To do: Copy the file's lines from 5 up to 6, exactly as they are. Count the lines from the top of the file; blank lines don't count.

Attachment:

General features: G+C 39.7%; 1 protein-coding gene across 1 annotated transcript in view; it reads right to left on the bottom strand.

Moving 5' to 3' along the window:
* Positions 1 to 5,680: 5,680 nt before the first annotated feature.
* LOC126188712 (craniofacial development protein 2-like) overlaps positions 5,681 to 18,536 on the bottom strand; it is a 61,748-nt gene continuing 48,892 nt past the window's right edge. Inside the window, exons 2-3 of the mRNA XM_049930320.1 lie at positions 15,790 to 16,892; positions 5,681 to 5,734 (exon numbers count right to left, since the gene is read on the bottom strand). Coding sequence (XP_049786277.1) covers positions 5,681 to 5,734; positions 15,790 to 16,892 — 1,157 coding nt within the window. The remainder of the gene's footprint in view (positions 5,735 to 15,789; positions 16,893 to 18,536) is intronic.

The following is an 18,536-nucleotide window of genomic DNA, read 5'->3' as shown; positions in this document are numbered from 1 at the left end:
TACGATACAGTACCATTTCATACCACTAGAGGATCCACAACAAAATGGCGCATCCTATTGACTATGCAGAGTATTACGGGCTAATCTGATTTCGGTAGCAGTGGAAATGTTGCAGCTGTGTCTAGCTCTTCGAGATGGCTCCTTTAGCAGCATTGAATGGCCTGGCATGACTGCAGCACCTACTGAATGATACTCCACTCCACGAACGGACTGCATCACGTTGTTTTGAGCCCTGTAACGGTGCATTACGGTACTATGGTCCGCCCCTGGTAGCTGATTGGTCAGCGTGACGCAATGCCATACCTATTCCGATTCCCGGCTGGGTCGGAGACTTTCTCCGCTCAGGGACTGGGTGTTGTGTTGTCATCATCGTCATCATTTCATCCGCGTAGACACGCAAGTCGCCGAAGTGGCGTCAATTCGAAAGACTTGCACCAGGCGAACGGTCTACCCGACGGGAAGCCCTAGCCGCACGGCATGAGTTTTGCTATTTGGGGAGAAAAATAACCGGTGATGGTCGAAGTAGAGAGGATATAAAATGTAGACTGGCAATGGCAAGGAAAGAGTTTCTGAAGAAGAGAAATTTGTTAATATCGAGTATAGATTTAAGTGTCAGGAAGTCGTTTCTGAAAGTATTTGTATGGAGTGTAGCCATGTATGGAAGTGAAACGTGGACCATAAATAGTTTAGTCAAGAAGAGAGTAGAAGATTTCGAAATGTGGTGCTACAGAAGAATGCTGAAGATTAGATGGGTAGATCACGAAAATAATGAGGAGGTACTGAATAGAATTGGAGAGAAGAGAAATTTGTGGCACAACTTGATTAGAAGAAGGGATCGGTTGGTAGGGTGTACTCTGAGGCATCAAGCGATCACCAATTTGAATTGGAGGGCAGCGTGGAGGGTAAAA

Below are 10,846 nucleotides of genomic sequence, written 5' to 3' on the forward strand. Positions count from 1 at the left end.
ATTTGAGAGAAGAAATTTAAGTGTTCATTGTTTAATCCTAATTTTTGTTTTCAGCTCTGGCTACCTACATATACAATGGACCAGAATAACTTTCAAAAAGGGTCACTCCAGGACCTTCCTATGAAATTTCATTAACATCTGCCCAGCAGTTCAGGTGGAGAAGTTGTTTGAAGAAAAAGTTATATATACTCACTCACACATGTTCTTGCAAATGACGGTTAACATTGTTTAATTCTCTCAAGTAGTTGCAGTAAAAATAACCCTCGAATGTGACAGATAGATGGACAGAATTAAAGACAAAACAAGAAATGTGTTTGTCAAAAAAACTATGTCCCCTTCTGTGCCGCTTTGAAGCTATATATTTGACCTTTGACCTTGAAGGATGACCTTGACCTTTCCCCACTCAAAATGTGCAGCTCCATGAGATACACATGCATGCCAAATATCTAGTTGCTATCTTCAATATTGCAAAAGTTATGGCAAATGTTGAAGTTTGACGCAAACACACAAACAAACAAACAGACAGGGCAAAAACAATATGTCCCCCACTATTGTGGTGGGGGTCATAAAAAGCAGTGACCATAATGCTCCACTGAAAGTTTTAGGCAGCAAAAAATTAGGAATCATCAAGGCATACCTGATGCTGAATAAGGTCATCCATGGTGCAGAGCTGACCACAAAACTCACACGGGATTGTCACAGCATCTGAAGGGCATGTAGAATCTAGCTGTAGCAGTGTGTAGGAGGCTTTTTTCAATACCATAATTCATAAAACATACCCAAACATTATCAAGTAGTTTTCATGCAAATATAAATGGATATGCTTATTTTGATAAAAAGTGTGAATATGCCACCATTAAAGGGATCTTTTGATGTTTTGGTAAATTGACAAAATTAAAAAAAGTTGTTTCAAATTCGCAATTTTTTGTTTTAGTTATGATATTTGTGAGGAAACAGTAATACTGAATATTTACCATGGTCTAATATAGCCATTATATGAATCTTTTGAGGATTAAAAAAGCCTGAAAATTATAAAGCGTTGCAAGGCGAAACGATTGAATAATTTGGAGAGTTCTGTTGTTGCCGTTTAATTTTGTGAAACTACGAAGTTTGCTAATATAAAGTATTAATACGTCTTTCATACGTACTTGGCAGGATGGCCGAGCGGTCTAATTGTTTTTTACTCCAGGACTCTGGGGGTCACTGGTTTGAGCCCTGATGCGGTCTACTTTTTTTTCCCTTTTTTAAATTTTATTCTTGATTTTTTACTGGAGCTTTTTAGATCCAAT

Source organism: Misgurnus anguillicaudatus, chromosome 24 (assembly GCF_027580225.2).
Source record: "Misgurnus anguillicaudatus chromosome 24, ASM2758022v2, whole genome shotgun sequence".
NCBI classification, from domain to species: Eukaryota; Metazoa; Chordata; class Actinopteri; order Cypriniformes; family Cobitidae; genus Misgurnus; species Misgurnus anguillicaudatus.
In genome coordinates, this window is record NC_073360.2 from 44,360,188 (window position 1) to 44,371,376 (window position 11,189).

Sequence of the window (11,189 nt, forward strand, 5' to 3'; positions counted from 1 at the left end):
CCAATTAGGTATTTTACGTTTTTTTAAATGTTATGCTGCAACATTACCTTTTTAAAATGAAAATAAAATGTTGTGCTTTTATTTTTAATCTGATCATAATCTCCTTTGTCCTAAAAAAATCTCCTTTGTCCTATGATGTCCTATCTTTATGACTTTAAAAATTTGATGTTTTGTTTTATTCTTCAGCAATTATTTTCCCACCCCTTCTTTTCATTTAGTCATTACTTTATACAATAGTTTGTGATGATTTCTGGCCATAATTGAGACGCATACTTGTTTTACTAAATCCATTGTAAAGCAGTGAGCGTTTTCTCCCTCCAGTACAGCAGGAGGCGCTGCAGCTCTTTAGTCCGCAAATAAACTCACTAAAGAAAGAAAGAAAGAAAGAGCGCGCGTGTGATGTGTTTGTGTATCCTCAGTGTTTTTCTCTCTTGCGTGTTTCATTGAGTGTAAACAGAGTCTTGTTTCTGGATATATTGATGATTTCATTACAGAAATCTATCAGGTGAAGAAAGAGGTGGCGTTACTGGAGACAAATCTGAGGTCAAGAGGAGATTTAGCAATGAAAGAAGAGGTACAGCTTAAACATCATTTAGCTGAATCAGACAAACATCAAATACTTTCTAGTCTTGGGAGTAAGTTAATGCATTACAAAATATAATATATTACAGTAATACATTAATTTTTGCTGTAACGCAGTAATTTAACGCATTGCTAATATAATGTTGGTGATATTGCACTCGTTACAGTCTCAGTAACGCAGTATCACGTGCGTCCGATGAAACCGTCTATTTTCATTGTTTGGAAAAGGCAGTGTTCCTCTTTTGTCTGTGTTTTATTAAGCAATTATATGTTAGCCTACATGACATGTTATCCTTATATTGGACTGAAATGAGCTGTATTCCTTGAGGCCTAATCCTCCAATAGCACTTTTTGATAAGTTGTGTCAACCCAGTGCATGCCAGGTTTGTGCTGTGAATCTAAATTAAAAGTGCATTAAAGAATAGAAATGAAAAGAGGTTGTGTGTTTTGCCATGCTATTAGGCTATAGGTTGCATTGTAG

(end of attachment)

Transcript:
The following is an 18,536-nucleotide window of genomic DNA, read 5'->3' as shown; positions in this document are numbered from 1 at the left end:
TACGATACAGTACCATTTCATACCACTAGAGGATCCACAACAAAATGGCGCATCCTATTGACTATGCAGAGTATTACGGGCTAATCTGATTTCGGTAGCAGTGGAAATGTTGCAGCTGTGTCTAGCTCTTCGAGATGGCTCCTTTAGCAGCATTGAATGGCCTGGCATGACTGCAGCACCTACTGAATGATACTCCACTCCACGAACGGACTGCATCACGTTGTTTTGAGCCCTGTAACGGTGCATTACGGTACTATGGTCCGCCCCTGGTAGCTGATTGGTCAGCGTGACGCAATGCCATACCTATTCCGATTCCCGGCTGGGTCGGAGACTTTCTCCGCTCAGGGACTGGGTGTTGTGTTGTCATCATCGTCATCATTTCATCCGCGTAGACACGCAAGTCGCCGAAGTGGCGTCAATTCGAAAGACTTGCACCAGGCGAACGGTCTACCCGACGGGAAGCCCTAGCCGCACGGCATGAGTTTTGCTATTTGGGGAGAAAAATAACCGGTGATGGTCGAAGTAGAGAGGATATAAAATGTAGACTGGCAATGGCAAGGAAAGAGTTTCTGAAGAAGAGAAATTTGTTAATATCGAGTATAGATTTAAGTGTCAGGAAGTCGTTTCTGAAAGTATTTGTATGGAGTGTAGCCATGTATGGAAGTGAAACGTGGACCATAAATAGTTTAGTCAAGAAGAGAGTAGAAGATTTCGAAATGTGGTGCTACAGAAGAATGCTGAAGATTAGATGGGTAGATCACGAAAATAATGAGGAGGTACTGAATAGAATTGGAGAGAAGAGAAATTTGTGGCACAACTTGATTAGAAGAAGGGATCGGTTGGTAGGGTGTACTCTGAGGCATCAAGCGATCACCAATTTGAATTGGAGGGCAGCGTGGAGGGTAAAA